On Friday, Bashar-al-Assad’s forces inched closer to capturing Maaret-al-Numan, a key jihadist-held city in northwest Syria, following pitched battles with jihadists and rebels that killed 23 fighters, a war monitor said.
The Syrian President is in a strong position due to backing from Russia and other allies; Assad has vowed to capture Maaret al Numan as part of his ‘greater plan’ of recapturing all of the Idlib Province.
Idlib is the last refuge of Anti-Assad elements in the country, once the President’s forces successfully capture Maaret-al-Numan, Bashar al Assad will have established control over all of Syria.
The Britain-based Syrian Observatory for Human Rights said Damascus loyalists seized the villages of Deir Sharqi and Deir Gharbi in southern Idlib province, and were four kilometres from Maaret al-Numan.
The jihadist-held city is one of the largest urban centres in Syria’s last major opposition bastion and a key target of the regime, the monitor said.
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“Deir Sharqi and Deir Gharbi are the keys to capturing Maaret al-Numan,” the Observatory said…
Battles that led to the capture of the two villages, located south of Maaret al-Numan, killed seven pro-regime forces and 16 fighters from rebel and jihadist groups, the monitor said.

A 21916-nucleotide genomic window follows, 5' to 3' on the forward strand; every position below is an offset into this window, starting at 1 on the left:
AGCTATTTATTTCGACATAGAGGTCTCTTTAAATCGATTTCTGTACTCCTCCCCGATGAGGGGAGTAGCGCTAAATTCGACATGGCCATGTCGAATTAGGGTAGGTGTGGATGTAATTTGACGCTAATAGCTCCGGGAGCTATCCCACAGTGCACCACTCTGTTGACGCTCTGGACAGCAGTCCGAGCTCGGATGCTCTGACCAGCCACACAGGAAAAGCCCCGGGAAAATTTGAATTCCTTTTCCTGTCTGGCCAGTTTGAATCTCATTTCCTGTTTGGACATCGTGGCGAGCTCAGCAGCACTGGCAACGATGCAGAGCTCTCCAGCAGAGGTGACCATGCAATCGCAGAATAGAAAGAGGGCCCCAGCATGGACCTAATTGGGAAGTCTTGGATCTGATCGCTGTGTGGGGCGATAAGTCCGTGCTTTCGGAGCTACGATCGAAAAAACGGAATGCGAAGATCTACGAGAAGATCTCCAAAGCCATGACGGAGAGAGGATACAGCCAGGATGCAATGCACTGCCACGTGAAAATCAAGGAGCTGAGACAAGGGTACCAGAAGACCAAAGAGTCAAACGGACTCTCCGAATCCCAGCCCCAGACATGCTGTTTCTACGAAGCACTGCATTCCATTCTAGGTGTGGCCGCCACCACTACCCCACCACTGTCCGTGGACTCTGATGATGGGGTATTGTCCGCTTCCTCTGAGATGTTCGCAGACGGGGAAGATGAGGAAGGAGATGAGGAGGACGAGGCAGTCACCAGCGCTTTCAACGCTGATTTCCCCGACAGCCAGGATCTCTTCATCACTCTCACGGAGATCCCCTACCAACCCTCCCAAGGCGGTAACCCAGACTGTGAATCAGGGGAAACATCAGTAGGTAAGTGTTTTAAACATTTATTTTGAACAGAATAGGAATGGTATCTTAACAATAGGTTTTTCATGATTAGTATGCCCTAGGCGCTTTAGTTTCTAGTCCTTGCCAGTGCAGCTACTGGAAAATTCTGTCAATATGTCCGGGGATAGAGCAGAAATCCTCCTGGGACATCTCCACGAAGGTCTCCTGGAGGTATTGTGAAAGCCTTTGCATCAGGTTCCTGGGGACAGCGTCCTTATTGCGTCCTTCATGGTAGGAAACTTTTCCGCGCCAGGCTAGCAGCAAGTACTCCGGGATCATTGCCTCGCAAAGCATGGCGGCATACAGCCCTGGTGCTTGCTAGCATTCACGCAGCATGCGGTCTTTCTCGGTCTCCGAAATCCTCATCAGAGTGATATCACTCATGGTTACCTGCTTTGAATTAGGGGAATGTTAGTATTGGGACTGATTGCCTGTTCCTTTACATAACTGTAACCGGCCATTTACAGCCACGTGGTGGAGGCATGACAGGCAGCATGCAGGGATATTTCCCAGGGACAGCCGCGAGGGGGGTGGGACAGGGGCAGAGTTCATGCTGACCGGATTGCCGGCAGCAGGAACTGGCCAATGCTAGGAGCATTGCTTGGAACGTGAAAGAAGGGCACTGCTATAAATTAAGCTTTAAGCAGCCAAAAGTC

Observatory head Rami Abdul Rahman said that regime forces could now use high hilltops in the two villages as launching pads for mortar attacks on Maaret al-Numan.
Regime forces, backed by Russian warplanes, have increased their attacks on southern Idlib since December, displacing more than 358,000 people, according to the United Nations.
The escalation coincides with a recent spike in regime attacks on the rebel-held west of Aleppo province, which neighbours Idlib.
Between 15 and 19 January, more than 38,000 people fled violence in western Aleppo, according to the United Nations.
Idlib and parts of Aleppo are dominated by the Hayat Tahrir al-Sham alliance, led by Syria’s former Al-Qaeda affiliate.
The Idlib region is home to some three million people, nearly half of whom have been displaced from other parts of the country.
A ceasefire announced by regime ally Moscow earlier this month was supposed to protect Idlib from further attacks, but the truce never took hold.
Aid agencies and relief groups have warned that further violence could fuel what may potentially become the largest wave of displacement seen during Syria’s civil war.
Syrian government forces control around 70 percent of the country after nearly nine years of war and President Bashar al-Assad has repeatedly vowed to retake Idlib from his rivals.
AFP with additional input from GVS News Desk